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From Student to Teacher


Teacher-Student Spotlight

“It’s personalized. It’s different from teaching in front of a classroom, it’s more about the relationship.”

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When Maria Yao was in high school, she took lessons with Musical Empowerment, which at the time was called Carolina Music Outreach. Today, she is our first student alumna who has become a teacher.

When she started to teach with Musical Empowerment during the spring semester of her first year at UNC-Chapel Hill, she was paired with Job Mbaihiguimang. Maria’s lessons with Job have given her insight into the unique process that comes with teaching.

For the past four years Maria has been teaching Job piano. “Job told me he wanted to try different instruments. You can really get a base with piano.”


In their lesson a few weeks ago, Maria was helping Job to learn to count beats. She explains that they’ve “been working on a little bit of music theory here and there” and that “he’s doing very well...he has really good rhythm.”

Some of her favorite aspects of teaching Job have been seeing when “he has a light bulb moment.” Maria has especially noticed how the process of teaching someone in a one-on-one setting inspires a teacher to be adaptable -- to relate to their student and truly figure out what methods serve most effectively. She says, “[Job] has a bunch of siblings who come here for lessons, but what works best for him might not work best for his little brothers.” She concludes, “It’s personalized, different from teaching in front of a classroom, it’s more about the relationship.”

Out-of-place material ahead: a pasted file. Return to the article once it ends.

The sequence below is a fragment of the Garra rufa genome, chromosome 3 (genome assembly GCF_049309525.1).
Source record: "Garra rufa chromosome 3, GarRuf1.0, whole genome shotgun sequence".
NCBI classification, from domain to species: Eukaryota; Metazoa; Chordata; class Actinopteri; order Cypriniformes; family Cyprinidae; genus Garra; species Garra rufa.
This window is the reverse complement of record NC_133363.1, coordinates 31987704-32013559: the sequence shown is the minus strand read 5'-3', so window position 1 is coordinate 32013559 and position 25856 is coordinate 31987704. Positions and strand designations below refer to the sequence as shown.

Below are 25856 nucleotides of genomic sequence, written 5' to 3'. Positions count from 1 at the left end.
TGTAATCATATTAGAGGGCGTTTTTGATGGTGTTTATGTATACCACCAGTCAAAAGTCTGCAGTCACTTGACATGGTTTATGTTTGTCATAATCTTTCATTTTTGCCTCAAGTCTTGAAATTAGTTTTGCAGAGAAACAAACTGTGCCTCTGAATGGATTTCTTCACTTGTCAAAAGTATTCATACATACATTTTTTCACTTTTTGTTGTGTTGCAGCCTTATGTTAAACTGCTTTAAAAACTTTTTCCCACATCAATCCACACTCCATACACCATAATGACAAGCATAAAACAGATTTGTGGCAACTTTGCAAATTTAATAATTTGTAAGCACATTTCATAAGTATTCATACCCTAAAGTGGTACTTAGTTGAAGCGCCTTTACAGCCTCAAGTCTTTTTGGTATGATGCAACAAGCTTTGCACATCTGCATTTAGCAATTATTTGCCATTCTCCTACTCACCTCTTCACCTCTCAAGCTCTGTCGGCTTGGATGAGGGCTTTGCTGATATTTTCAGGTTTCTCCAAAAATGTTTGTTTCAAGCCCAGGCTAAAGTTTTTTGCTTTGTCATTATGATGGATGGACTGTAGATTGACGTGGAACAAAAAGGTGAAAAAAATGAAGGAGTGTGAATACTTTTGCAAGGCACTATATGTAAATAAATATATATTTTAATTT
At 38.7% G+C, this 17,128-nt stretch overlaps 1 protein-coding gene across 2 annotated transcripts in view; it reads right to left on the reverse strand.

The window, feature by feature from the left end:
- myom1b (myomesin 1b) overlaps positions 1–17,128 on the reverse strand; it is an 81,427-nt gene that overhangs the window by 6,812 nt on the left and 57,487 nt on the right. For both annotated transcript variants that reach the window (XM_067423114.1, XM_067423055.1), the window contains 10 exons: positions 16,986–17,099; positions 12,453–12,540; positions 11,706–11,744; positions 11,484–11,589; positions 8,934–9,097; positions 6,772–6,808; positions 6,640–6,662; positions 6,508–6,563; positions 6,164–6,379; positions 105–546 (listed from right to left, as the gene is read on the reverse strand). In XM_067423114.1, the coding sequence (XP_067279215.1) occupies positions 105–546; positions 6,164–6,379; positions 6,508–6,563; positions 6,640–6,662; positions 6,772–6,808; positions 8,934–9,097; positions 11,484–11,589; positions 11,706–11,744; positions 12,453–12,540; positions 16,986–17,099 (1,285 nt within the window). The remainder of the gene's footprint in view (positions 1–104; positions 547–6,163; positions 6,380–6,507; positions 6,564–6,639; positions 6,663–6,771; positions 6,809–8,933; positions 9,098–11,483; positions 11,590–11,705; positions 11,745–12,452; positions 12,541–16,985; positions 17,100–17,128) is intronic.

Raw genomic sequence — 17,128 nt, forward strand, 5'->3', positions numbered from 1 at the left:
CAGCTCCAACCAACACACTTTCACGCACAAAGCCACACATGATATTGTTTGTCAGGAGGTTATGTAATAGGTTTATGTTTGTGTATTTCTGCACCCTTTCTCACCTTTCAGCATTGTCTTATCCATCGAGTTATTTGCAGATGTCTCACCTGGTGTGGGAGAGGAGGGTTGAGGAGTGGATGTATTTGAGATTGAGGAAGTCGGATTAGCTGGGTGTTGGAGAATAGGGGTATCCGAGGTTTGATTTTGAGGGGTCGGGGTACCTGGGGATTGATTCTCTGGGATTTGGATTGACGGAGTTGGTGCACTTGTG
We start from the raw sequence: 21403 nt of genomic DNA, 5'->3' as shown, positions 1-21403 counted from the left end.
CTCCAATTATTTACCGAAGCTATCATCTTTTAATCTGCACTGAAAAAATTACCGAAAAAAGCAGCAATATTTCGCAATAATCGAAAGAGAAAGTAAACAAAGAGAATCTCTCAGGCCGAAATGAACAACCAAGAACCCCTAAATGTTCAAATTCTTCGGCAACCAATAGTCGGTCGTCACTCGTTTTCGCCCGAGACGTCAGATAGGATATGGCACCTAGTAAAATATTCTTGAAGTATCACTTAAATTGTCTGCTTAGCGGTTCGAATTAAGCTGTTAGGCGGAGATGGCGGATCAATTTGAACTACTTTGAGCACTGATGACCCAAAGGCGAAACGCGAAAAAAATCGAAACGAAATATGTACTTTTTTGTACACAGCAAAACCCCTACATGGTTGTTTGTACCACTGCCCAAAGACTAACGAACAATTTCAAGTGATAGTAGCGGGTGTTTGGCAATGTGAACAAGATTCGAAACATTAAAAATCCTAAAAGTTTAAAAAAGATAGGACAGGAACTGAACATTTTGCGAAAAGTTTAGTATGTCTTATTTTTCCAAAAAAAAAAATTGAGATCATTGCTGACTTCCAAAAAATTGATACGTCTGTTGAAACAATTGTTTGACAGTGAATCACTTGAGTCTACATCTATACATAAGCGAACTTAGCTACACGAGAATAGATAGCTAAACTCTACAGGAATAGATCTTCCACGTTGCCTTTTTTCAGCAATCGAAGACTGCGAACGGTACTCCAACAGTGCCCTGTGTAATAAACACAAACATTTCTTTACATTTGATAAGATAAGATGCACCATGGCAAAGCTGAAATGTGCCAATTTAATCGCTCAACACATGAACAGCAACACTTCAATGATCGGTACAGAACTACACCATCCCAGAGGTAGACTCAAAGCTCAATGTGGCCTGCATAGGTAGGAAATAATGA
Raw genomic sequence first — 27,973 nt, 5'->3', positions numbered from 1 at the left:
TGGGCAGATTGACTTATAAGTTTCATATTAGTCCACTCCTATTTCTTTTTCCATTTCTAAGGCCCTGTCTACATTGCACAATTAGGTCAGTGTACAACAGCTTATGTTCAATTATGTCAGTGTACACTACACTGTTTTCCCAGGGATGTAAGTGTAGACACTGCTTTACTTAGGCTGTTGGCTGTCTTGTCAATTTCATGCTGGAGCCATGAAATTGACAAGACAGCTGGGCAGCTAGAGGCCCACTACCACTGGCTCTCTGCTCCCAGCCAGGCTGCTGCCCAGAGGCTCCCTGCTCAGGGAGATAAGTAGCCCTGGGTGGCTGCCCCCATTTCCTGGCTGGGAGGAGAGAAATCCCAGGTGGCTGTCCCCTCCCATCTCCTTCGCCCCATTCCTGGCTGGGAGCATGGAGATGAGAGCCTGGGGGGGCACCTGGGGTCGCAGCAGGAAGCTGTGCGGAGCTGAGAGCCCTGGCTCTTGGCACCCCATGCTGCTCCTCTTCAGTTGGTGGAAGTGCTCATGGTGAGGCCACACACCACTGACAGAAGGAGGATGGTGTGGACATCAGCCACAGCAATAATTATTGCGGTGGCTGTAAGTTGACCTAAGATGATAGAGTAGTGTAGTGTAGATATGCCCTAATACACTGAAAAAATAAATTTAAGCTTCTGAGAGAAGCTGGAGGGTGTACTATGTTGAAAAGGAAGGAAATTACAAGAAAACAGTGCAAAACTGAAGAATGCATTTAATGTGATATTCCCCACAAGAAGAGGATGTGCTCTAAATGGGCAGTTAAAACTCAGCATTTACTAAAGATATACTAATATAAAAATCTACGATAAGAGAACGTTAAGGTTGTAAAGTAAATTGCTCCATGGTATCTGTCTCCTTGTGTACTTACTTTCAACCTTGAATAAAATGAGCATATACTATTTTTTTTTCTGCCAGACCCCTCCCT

Maria has also found it amusing that her perspective of college-aged music teachers has changed now that she serves as one: “When I was a [high school] student I thought my teachers were adults and were super professional, but on the other side, I am a fake adult.”


Job responds very well to Maria’s teaching methods. He appreciates her for being patient, especially “when [he gets] stuff wrong.”

Job is sincere and candid when he describes why he likes music: “for the cool sounds.” He has some ideas for things he would like to learn in the future. He expresses his desire to learn the drums at some point. Maria adds, “he would like to learn some rap songs on piano, but we haven’t quite figured out how to do that yet.”

The give-and-take of music lessons serves as a continuous process. Maria Yao and the thoughtful way that she teaches Job Mbaihiguimang serves as a true example of the give-and-take relationship that music, and mentoring, can create. Musical Empowerment is, indeed, mutual empowerment.